US Army Corps of Engineers
Louisville District

Corps geologist plays vital role in Mosul Dam completion

Published Oct. 8, 2019

David Robison, Louisville District geologist, recently returned home from Mosul, Iraq, after serving on the Mosul Dam Task Force for the past nine months, where he was able to see the completion of the Corps’ involvement with the project.


Robison, who has been with USACE for 12 years, is a geologist and facilitator in the Geotechnical and Risk Cadre Section of Engineering Division, but held many roles during his deployment.


“My titles have varied during my time at MDTF in the engineering and construction office, but have included geologist, instrumentation lead and acting drill-and-grout lead,” Robison said.


Mosul Dam is Iraq’s largest dam and the fourth largest dam in the Middle East. The main embankment is 371 feet tall and 2.1 miles long and provides water supply, irrigation, flood control and hydropower for the people of Iraq. According to the U.S. Army Corps of Engineers Transatlantic Division, the dam is unique in the fact that it was built on a water-soluble foundation. This means it needs constant maintenance grouting so the dam doesn’t collapse as the foundation erodes. 


As a geologist with the MDTF, Robison analyzed rock core samples and data collected from boreholes to determine the effectiveness of the grout curtain. A grout curtain is a mixture of cement, clay and water used to fill in the foundation’s voids to make it more stable, lengthen flowpaths and minimize embankment erosion. 


Robison also guided the instrumentation and/or exploration program to ensure proper monitoring of potential geologic hazards and increased understanding of the foundation conditions under, and near, Mosul Dam.  


“It was rewarding to have played a part in a construction project that had such immediate benefits,” Robison said. 


Robison first heard about Mosul Dam early in his career. However, concerns about being deployed and away from his family caused him not to pursue the opportunity at that time. That changed a few years later when Robison was encouraged and reminded about how it was a once-in-a-lifetime opportunity. 


“I guess I like a challenge, and there seemed no greater challenge than working on what was then considered the ‘highest risk’ dam in the world,” Robison said.


During his time in Iraq, Robison worked and trained Iraqi engineers and geologists as part of the Integration Program, so the Iraqis were able to continue the dam safety work once USACE left the site. The training sessions involved several site visits, discussions in the office to solve problems, formal classroom instruction and hands-on exercises with data and software from the field.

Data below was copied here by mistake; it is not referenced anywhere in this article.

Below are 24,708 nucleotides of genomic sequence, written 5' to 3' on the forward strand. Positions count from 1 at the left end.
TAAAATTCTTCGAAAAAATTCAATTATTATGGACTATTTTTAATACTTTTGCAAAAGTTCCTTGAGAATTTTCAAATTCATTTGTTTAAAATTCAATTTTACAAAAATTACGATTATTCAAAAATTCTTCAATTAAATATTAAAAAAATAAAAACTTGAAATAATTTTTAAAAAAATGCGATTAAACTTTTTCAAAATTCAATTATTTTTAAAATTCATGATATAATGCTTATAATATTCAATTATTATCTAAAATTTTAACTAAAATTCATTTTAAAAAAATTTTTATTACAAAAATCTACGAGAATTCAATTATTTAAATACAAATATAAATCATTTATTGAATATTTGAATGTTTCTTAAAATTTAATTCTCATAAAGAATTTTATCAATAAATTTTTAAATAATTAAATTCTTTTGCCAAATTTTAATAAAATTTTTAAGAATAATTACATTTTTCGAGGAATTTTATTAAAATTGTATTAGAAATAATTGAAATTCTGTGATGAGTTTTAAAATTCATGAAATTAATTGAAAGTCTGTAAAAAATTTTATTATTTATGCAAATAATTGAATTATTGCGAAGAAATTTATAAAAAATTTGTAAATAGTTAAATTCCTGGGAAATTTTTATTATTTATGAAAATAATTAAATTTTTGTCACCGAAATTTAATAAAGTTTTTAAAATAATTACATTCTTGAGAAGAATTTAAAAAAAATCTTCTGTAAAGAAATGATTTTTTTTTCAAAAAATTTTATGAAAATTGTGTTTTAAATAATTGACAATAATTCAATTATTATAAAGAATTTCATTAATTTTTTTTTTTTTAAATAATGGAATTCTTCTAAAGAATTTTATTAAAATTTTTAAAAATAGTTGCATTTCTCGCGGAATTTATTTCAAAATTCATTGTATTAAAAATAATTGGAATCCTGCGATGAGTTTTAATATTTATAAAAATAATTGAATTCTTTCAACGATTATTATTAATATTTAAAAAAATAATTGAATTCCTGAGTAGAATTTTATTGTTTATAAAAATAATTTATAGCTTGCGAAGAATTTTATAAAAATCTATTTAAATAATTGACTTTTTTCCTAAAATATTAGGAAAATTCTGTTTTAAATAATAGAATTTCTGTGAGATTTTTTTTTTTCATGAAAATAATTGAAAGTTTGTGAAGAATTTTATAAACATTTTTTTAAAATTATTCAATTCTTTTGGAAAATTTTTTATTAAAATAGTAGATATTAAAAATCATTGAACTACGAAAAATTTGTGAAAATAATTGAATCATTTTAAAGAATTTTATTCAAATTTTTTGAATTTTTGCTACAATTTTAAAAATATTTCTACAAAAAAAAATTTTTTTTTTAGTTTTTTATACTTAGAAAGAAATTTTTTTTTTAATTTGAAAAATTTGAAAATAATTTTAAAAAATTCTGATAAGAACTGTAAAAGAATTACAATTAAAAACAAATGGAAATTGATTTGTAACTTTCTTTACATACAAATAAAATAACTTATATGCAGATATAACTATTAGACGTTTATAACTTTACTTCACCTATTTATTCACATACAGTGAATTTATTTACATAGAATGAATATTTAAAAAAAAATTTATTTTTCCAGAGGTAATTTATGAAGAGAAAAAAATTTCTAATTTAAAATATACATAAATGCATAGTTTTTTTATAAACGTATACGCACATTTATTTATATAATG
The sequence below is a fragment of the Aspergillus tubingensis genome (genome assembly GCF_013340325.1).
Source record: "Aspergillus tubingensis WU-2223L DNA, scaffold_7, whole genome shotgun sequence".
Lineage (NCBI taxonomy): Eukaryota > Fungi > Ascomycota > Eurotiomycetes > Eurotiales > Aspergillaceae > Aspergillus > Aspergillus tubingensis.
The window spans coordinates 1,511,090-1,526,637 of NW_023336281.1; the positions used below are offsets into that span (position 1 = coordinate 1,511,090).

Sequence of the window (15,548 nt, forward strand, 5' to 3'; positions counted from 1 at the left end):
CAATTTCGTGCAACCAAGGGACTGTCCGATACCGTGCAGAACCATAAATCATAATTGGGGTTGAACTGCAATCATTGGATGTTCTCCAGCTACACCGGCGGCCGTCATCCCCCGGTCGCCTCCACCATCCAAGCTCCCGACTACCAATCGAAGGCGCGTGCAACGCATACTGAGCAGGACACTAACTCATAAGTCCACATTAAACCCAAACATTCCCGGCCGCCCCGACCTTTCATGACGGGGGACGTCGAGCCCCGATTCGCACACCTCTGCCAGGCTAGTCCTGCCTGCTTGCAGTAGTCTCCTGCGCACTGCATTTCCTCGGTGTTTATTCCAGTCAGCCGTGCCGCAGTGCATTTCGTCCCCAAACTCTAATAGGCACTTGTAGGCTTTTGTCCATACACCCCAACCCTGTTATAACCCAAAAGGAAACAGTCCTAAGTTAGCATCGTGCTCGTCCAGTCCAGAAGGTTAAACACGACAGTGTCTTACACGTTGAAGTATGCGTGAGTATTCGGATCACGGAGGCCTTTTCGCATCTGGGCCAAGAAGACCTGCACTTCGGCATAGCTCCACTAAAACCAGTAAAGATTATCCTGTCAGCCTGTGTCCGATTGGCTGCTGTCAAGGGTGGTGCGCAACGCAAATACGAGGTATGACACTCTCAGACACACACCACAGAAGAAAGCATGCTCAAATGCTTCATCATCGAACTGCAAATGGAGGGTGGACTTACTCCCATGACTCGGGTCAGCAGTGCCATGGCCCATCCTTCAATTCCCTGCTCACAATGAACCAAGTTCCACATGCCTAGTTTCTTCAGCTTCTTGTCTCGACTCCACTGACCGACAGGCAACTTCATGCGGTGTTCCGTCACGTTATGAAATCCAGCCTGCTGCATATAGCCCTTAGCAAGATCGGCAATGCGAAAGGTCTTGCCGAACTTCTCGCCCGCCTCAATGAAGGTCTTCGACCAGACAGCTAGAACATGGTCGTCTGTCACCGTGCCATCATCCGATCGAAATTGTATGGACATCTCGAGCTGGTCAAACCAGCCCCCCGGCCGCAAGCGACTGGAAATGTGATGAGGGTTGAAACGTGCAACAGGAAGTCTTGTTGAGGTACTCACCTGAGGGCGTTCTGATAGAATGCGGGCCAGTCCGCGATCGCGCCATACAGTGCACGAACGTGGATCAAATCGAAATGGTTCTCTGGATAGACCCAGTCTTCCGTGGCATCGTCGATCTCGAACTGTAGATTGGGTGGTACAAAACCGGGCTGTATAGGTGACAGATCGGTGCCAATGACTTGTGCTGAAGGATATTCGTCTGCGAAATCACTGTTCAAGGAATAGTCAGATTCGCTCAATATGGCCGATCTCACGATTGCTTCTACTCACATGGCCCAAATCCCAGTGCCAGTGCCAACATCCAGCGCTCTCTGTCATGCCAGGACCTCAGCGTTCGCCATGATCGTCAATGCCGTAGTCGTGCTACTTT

“It was great to see their increased understanding and learning why we accomplish the work we do,” Robison said. “For example, the Iraqis found it odd that we search for potential dam safety issues and geologic hazards, instead of only dealing with the issues that are evident. Those with whom we have worked closely now understand the importance of understanding all the potential dam safety risks and how to monitor for them.”


Although there were many successes while working on the MDTF, there were also many challenges.


 “Language barriers and communication issues are nearly daily issues with over seven languages being spoken onsite,” Robison said. “Equipment and materials can also be difficult to obtain, as it often has to travel in from Europe across several borders with various custom laws.” 


Robison enjoyed his time working at Mosul Dam and solving the problems that came with working at a massive construction site where every day is different. 


“The other enjoyable thing is the people,” Robison said. “Onsite we had people from various countries, cultures and backgrounds, but everyone is friendly, eager to help and genuinely wants to do a great job to ensure the integrity of Mosul Dam.” 


The three year project was done in collaboration between USACE, the government of Iraq and Italian contractor Trevi S.p.A and was completed in June 2019.


“What I like most about working for the Corps of Engineers is the variety of projects I have been able to be a part of,” Robison said. “I have analyzed geologic hazards from Alaska to Iraq. I have learned from great geologists and engineers from all over the world. Whether the problems are big or small, I like watching my teams work together to come up with solutions.”


Although he is home, and the maintaining of Mosul Dam has been handed back over to the government of Iraq, Robison will always be able to say he played a part in that project’s success.